Tuesday, June 10, 2014

Chemical vs. Physical Sunscreen

Chemical vs. Physical Sunscreen

Shedding Light on UV Skin Care
While there is no denying that sunscreen is essential for maintaining safe and healthy skin, the debate over a chemical vs. physical active ingredients remains a source of conflict between skin care professionals and product developers. Cheaper and easier to manufacture, chemical ingredients, such as oxybenzone, continue to be a mainstay of drugstore and supermarket shelves despite safety concerns. And with complaints ranging from skin irritation to inadequate UV protection to environmental danger, it is becoming clear that when it comes to chemical-based sun care, the heat is on.
Inadequate Protection
Leading the list of complaints against chemical sunscreens is the concern over inadequate UV protection. Although the sun emits three bands of ultraviolet light UVA, UVB and the largely ozone-blocked UVC most active chemical ingredients only shield against surface burning UVB rays (the kind responsible for sunburns). However, studies of sun-related health problems clearly indicate that the deeper-penetrating UVA rays are far more dangerous to the skin. A suspected carcinogen, UVA overexposure has been widely blamed for the increased melanoma rate worldwide, a fact that has not escaped consumer advocates pushing for broad-band, physical sun protection.

According to Bettylou McIntosh, co-founder of CosMedix, UVA light suppresses the immune system, leaving the skin extremely vulnerable to free radical damage. This damage, she explains, not only poses a serious health threat, but is also the primary culprit in premature aging. When the skin is overwhelmed by free radicals, collagen and elastin often suffer.

Collagen and elastic connective proteins that help support the skin and maintain its formal degrade more rapidly with regular UV exposure. As these fibers weaken and unravel, the skin starts to lose form, causing lines and wrinkles to become more apparent. You really need a broad-band, physical blocker like titanium dioxide or zinc oxide to prevent this type of damage,  McIntosh stresses.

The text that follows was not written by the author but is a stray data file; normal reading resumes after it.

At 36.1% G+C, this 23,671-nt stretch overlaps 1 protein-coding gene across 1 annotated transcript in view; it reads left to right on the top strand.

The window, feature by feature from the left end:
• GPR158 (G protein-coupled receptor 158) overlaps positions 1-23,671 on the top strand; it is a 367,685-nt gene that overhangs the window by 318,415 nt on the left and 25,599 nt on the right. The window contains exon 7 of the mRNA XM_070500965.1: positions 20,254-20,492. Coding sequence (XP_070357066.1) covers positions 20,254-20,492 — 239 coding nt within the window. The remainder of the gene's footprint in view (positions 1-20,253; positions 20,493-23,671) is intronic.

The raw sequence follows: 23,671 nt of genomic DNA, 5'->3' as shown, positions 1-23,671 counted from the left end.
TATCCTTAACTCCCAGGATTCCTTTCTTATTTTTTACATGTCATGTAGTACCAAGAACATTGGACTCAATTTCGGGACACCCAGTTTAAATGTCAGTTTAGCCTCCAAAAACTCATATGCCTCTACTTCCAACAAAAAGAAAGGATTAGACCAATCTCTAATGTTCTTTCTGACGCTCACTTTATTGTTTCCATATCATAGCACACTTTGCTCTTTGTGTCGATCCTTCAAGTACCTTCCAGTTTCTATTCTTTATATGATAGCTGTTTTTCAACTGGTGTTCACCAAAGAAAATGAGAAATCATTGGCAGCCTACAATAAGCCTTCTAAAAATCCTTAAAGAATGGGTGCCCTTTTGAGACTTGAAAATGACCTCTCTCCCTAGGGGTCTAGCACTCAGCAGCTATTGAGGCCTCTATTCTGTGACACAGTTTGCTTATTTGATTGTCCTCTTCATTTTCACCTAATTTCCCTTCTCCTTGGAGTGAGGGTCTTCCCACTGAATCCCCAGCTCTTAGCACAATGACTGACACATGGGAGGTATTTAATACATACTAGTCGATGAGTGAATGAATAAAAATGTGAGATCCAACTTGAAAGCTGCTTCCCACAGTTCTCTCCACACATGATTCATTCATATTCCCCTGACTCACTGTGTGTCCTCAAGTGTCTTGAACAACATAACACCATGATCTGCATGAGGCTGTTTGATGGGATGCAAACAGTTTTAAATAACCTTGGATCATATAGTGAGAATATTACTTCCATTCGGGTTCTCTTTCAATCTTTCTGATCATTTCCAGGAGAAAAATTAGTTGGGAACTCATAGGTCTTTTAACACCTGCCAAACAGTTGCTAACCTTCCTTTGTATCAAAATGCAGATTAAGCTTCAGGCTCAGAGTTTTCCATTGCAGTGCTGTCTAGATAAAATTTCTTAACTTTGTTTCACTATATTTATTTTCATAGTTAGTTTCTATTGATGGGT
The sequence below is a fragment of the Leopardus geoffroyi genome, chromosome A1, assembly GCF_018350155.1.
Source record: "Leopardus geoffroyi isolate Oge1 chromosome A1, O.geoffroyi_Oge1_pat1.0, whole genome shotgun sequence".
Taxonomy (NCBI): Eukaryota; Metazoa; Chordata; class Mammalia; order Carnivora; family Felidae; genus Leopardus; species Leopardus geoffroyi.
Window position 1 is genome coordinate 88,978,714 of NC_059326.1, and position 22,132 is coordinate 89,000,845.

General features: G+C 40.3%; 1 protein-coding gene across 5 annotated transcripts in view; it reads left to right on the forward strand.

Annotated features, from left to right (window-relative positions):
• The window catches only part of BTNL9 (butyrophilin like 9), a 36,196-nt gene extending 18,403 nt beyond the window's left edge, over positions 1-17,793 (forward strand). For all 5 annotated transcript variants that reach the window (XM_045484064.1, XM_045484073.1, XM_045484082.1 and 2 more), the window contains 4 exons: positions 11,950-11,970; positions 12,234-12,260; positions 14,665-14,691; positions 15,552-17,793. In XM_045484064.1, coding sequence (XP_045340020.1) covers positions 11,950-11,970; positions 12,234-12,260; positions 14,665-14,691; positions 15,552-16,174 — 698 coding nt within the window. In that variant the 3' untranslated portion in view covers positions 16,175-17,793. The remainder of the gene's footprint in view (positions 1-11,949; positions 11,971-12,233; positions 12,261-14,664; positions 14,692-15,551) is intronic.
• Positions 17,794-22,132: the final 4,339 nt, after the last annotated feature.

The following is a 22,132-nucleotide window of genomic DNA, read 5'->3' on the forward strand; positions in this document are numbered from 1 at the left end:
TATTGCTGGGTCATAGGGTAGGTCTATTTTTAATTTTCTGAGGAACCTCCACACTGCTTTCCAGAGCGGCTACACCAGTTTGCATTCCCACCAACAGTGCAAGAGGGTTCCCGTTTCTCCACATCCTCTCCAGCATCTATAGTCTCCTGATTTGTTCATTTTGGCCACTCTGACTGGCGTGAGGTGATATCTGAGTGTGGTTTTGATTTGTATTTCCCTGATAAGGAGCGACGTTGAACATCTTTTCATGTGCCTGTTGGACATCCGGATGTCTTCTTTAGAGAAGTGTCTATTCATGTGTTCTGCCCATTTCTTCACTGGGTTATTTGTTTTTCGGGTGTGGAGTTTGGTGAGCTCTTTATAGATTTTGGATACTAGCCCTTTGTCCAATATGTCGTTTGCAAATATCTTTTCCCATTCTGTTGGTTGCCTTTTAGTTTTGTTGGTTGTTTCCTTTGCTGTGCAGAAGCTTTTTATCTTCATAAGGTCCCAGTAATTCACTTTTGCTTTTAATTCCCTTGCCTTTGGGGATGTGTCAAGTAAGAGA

Free Radical Generators
In addition to offering inadequate UVA protection, many chemical sunscreens have come under fire for containing ingredients that may actually help generate free radicals. While ingredients like oxybenzone and octocrylene may offer adequate UVB defense, these chemicals can also penetrate into the skin where they act as photosensitizers, actually increasing the skin's sensitivity to harmful UV light. This photosensitivity often results in increased free radical production under illumination. The popular ingredient para-aminobenzoic acid (PABA) was banned for use in sunscreen after it was de-termined to produce DNA damage when illuminated. The European Union has placed similar restrictions on other potentially harmful ingredients.

According to McIntosh, many chemical sunscreens work by absorbing UV rays to minimize their impact on the skin. Physical sunscreens, on the other hand, work by reflecting light away from the skin.
Environmental Concerns
While consumer safety groups have largely led the charge for higher sunscreen standards, another, more recent complaint concerns not the skin but the sea. According to a study released in January 2008, four common chemical sunscreen agents may be at least partly responsible for increased coral bleaching worldwide. Cinnimate, benzophenone, parabens (artificial preservatives) and camphor derivatives were found to activate viruses in the algae that provide the coral both with its main source of food energy and its vibrant color. Once infected, the algae explodes, dumping the virus into the ecosystem where it can infect surrounding coral communities. With its energy source depleted, the coral bleaches and dies. Researchers estimate that an astounding four to six thousand pounds of chemical sunscreen wash off swimmers each year, destroying approximately ten percent of the world coral reefs. As a conscientious alternative to damaging chemical blockers, environmental groups suggest using biodegradable titanium dioxide- and zinc oxide-based sunscreens when entering fragile ecosystems like lakes and oceans.
Cosmedix Skin Care and Sun Products are Available at Suede Salon Spa and Body
Call Today for your Complimentary Skin Care 856-985-0700
Reflect $45.00
Serious Protection $42.00